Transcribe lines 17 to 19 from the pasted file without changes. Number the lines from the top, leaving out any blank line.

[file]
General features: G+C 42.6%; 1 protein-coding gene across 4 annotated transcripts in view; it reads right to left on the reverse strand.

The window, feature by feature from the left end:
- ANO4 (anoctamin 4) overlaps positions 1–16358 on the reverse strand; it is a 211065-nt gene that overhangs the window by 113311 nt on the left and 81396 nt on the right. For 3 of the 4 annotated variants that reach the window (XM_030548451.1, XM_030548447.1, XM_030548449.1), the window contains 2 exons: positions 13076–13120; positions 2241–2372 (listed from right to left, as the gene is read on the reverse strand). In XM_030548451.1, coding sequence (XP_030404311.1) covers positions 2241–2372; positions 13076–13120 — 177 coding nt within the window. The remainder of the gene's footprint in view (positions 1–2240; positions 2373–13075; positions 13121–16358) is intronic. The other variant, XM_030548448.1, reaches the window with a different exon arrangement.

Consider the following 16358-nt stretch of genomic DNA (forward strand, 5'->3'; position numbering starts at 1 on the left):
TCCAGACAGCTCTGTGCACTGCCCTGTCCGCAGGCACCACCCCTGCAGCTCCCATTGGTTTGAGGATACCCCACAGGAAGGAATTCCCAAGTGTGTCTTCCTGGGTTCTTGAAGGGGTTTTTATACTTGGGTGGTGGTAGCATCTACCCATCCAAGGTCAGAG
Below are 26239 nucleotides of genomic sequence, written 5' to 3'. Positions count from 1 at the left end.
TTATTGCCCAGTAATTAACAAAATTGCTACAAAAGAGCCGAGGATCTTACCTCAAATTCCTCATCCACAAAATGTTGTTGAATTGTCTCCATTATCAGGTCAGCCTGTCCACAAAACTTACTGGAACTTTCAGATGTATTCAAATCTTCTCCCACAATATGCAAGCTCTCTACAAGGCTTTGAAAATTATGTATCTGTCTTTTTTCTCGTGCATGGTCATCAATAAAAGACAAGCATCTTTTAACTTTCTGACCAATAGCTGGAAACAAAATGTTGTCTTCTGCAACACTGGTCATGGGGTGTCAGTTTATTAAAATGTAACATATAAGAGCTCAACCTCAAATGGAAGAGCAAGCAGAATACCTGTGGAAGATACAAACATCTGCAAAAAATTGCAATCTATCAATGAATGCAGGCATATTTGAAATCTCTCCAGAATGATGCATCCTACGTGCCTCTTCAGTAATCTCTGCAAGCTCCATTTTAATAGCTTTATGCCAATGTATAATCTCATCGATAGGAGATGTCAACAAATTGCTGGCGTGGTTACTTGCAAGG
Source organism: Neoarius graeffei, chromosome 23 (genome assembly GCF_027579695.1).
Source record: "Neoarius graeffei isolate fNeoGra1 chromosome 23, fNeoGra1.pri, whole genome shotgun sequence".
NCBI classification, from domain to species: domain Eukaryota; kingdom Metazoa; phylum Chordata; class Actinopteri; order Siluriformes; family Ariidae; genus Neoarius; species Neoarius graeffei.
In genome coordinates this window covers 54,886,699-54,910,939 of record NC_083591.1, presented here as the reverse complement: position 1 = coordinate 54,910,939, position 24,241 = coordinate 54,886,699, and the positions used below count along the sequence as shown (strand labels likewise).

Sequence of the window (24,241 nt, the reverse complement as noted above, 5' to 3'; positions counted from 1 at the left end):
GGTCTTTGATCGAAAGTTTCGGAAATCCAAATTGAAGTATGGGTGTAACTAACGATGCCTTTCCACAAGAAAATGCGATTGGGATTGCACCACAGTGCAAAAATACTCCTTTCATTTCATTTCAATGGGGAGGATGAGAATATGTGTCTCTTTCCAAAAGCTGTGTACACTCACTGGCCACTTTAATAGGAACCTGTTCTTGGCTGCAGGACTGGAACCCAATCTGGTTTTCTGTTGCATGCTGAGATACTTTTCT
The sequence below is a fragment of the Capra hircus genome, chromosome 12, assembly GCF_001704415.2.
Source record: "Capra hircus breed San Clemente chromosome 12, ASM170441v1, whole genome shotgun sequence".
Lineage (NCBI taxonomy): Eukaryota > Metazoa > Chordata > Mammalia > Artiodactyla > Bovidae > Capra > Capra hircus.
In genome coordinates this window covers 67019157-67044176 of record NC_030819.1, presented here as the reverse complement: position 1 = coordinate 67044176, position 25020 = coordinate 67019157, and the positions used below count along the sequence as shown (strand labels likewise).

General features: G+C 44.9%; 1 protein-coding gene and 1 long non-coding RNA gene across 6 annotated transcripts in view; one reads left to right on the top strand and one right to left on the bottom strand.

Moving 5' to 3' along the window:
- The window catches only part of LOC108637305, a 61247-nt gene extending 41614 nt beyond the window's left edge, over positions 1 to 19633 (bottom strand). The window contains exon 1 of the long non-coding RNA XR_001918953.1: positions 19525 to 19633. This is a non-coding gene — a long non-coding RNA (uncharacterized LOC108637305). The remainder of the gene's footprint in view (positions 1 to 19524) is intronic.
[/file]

In genome coordinates this window covers 67019157-67044176 of record NC_030819.1, presented here as the reverse complement: position 1 = coordinate 67044176, position 25020 = coordinate 67019157, and the positions used below count along the sequence as shown (strand labels likewise).

General features: G+C 44.9%; 1 protein-coding gene and 1 long non-coding RNA gene across 6 annotated transcripts in view; one reads left to right on the top strand and one right to left on the bottom strand.

Moving 5' to 3' along the window: